I have found David my servant; with my sacred oil I have anointed him… He will call out to me, ‘You are my Father, my God, the Rock my Savior.’ I will also appoint him my firstborn, the most exalted of the kings of the earth. (Psalm 89:20,26-27)

David was youngest of his family, and God passed his other brothers by to choose him as king. When God said he would appoint him firstborn, he doesn’t mean that he would be first before anything else in sequence, but that David would be preeminent in favor and status.

Another instance of this is in Exodus when God spoke metaphorically of Israel as his “firstborn son.” God told Moses,

Then say to Pharaoh, ‘This is what the LORD says: Israel is my firstborn son, and I told you, “Let my son go, so he may worship me.” But you refused to let him go; so I will kill your firstborn son.'”
(Ex 4:22-23)

Once again, the term “firstborn” means “closest in relationship.” Israel is God’s “treasured possession,” his nation especially set apart for relationship with him.

The First Represents the Whole

One other generalization in Hebraic thought was that the first of anything was a representation of the whole. Adam was the first human, so he was the representative of the whole human race. Likewise, the Amalekites were the first enemies to attack Israel, so in Hebraic thought, they are seen as representative of all of Israel’s enemies. Often in the Bible, the name of a father of a tribe was used interchangeably with the tribe itself. For instance, it says,

You drink wine by the bowlful and use the finest lotions, but you do not grieve over the ruin of Joseph. (Amos 6:6)

Using the name Joseph was a reference to the tribes that came from Joseph: Ephraim and Manasseh, the largest tribes of the north who were destroyed by Assyria. The father of them, Joseph, represented them as a whole. So the prophet is talking about grieving over the destruction of the tribes of Ephraim and Manasseh.

In the New Testament, we see Paul using the logic of the “first representing the whole” about Jesus:

But Christ has indeed been raised from the dead, the firstfruits of those who have fallen asleep. For since death came through a man, the resurrection of the dead comes also through a man. For as in Adam all die, so in Christ all will be made alive. But each in his own turn: Christ, the firstfruits; then, when he comes, those who belong to him. (1 Cor 15:20-23)

Adam was the representative of humanity, and because he died, we all will die. Christ is the representative of all those in his kingdom, and since he was resurrected, we all will be resurrected. He is the firstfruits, the promise of the harvest to come. He is not only representative of all because he was first, he is supreme over all because he is first. We find a similar thing in Colossians:

He is the image of the invisible God, the firstborn over all creation. For by him all things were created: things in heaven and on earth, visible and invisible, whether thrones or powers or rulers or authorities; all things were created by him and for him. He is before all things, and in him all things hold together. And he is the head of the body, the church; he is the beginning and the firstborn from among the dead, so that in everything he might have the supremacy. (Col. 1:15 -18)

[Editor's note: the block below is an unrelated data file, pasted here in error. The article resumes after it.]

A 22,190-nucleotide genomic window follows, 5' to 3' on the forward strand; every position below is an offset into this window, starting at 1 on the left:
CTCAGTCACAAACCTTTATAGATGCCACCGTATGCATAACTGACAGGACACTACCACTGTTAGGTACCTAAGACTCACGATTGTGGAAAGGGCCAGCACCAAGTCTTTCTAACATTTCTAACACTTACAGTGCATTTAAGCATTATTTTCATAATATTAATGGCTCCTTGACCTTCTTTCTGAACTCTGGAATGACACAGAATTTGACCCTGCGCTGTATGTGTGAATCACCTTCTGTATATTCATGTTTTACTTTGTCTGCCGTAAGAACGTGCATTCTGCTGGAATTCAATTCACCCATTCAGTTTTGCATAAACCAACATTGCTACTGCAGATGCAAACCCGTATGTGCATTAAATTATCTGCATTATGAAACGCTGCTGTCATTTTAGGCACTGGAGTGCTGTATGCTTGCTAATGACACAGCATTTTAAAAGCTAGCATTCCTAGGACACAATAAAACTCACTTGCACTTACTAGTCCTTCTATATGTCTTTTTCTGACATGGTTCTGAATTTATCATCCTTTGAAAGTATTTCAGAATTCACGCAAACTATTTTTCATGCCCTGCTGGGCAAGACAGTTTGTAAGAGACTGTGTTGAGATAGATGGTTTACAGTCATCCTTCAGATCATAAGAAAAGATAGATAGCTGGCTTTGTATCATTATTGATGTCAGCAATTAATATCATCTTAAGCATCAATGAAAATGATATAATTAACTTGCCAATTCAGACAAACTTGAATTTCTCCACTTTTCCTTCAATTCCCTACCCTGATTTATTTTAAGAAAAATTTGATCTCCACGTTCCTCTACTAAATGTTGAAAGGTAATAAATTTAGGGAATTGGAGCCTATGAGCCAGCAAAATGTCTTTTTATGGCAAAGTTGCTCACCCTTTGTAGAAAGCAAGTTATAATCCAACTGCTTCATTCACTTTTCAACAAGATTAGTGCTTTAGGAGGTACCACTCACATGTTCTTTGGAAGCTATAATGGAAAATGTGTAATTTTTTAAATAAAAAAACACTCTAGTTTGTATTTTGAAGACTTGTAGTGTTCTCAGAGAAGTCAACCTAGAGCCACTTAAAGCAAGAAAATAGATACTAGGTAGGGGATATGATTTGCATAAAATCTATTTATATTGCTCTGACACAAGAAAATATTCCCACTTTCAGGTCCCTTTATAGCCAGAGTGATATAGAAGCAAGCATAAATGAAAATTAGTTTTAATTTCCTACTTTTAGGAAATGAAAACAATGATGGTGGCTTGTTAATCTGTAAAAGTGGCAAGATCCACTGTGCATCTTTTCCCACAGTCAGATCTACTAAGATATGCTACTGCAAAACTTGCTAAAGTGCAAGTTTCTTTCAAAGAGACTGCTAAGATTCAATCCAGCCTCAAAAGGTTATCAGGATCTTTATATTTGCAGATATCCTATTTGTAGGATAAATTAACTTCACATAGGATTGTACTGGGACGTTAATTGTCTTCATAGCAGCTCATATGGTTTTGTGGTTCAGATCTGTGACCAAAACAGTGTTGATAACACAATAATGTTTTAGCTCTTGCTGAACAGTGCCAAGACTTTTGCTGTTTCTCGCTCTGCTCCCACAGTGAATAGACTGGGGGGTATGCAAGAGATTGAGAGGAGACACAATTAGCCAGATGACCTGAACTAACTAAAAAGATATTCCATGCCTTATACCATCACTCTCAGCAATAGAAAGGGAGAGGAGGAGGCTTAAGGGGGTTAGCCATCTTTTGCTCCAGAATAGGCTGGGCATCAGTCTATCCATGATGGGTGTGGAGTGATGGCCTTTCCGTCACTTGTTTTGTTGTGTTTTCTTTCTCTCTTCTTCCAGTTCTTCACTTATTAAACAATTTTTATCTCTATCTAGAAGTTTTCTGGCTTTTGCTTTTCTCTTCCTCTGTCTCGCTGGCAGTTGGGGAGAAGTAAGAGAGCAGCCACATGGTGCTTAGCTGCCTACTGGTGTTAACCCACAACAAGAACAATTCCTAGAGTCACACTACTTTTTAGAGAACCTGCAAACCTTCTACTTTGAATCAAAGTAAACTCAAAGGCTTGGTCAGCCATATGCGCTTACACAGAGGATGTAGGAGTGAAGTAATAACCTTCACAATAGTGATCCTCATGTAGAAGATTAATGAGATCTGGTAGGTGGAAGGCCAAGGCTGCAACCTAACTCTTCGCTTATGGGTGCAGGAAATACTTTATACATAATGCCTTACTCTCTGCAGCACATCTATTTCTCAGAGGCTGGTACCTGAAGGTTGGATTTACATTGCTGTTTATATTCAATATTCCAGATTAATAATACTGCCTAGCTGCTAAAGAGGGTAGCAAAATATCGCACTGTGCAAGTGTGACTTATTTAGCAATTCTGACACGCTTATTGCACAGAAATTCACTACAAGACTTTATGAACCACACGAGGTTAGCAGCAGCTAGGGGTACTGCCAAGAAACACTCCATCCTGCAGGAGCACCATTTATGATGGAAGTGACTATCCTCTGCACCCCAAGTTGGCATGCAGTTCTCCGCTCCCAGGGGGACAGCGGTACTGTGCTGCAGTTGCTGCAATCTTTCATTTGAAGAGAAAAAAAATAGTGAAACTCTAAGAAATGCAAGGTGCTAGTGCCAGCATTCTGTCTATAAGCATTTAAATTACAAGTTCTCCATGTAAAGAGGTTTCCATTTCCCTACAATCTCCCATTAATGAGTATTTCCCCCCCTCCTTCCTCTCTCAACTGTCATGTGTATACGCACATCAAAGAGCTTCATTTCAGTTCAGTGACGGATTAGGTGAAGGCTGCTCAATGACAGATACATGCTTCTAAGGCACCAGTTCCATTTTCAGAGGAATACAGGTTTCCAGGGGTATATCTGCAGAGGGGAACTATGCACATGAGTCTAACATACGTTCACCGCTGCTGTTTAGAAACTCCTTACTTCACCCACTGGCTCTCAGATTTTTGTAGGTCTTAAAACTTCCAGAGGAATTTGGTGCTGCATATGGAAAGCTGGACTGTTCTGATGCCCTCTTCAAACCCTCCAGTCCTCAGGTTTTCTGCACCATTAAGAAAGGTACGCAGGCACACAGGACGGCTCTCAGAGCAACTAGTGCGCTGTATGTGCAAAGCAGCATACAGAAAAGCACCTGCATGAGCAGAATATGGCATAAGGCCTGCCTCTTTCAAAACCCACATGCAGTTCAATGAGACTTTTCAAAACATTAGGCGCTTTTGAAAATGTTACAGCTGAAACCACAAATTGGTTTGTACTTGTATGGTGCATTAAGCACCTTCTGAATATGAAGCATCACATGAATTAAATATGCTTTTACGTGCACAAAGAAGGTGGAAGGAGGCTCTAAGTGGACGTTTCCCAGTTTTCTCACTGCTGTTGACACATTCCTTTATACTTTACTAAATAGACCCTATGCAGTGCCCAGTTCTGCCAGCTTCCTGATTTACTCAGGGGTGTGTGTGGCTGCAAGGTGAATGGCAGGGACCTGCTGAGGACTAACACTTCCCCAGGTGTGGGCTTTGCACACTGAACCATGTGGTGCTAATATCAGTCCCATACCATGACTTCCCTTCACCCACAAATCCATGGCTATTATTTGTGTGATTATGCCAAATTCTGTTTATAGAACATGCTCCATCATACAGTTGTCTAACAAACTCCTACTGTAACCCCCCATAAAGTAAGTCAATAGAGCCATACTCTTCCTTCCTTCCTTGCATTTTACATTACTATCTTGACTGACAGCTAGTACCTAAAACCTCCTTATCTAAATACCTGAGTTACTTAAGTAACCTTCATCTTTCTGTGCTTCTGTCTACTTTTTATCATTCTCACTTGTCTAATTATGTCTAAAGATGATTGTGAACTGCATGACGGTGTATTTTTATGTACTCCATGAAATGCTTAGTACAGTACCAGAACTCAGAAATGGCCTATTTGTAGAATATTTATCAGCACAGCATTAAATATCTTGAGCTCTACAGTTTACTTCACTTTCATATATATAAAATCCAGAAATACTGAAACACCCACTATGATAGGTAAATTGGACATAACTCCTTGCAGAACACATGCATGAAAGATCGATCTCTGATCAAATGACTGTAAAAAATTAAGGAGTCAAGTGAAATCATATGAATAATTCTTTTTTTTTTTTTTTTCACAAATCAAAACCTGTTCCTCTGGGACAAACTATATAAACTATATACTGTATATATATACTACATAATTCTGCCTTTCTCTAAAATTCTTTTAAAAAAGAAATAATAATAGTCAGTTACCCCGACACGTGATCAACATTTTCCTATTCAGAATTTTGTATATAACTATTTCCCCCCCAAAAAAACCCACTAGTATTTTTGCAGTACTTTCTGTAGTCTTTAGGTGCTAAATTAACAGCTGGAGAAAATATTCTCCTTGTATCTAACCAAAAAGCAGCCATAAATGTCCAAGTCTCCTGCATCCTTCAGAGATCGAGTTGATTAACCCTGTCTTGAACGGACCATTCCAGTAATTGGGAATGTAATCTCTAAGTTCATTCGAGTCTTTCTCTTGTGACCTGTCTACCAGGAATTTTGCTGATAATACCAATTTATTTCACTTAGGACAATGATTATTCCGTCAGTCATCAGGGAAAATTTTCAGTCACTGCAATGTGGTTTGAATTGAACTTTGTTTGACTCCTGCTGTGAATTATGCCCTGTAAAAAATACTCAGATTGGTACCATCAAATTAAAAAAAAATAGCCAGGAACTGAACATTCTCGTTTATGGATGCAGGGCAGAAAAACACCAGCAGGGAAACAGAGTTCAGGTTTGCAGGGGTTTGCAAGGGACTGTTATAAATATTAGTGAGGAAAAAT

Listening to this passage with Hebraic ears yields insight on this passage. Since Jesus is co-eternal with the Father, to speak of him as firstborn suggests he is a created thing, not fully God. To think of him as firstborn in terms of being of greatest honor and closest to God, makes more sense.

He is firstborn from among the dead, a promise that all who are a part of his kingdom will rise too. Not only is he representative of all of his kingdom, he is also highly exalted over all creation, worthy of honor and glory as the firstborn son of God.


Photos: Marina Khrapova on UnsplashTim Bish on Unsplash, niklas_hamann on Unsplash

The Stone the Builders Rejected

Jesus comes head to head with his opponents in their final clash before his crucifixion in Luke 20-24. Tension has been building up to this point, and reaches the maximum in these final days. Jesus has been hinting throughout his ministry that he is the Messiah, the Davidic King who was to come.

In these last few chapters of Luke, references to passages about the coming of the Messiah are very important. Jesus says some of the most powerful things about his mission using many allusions from the Old Testament. His audience understood and reacted accordingly: either in adoration or in hatred. We can get some powerful insights by looking at the messianic passages Jesus referred to, and see what they said about him.

When Jesus rode on a donkey into Jerusalem, Jesus was making his most obvious claim to being this Messianic King, fulfilling the prophecy in Zechariah 9 that says:

Rejoice, daughter of Zion, shout, daughter of Jerusalem! See your king comes to you, righteous and having salvation, gentle and riding on a donkey, on a colt the foal of a donkey. (Zech. 9:9)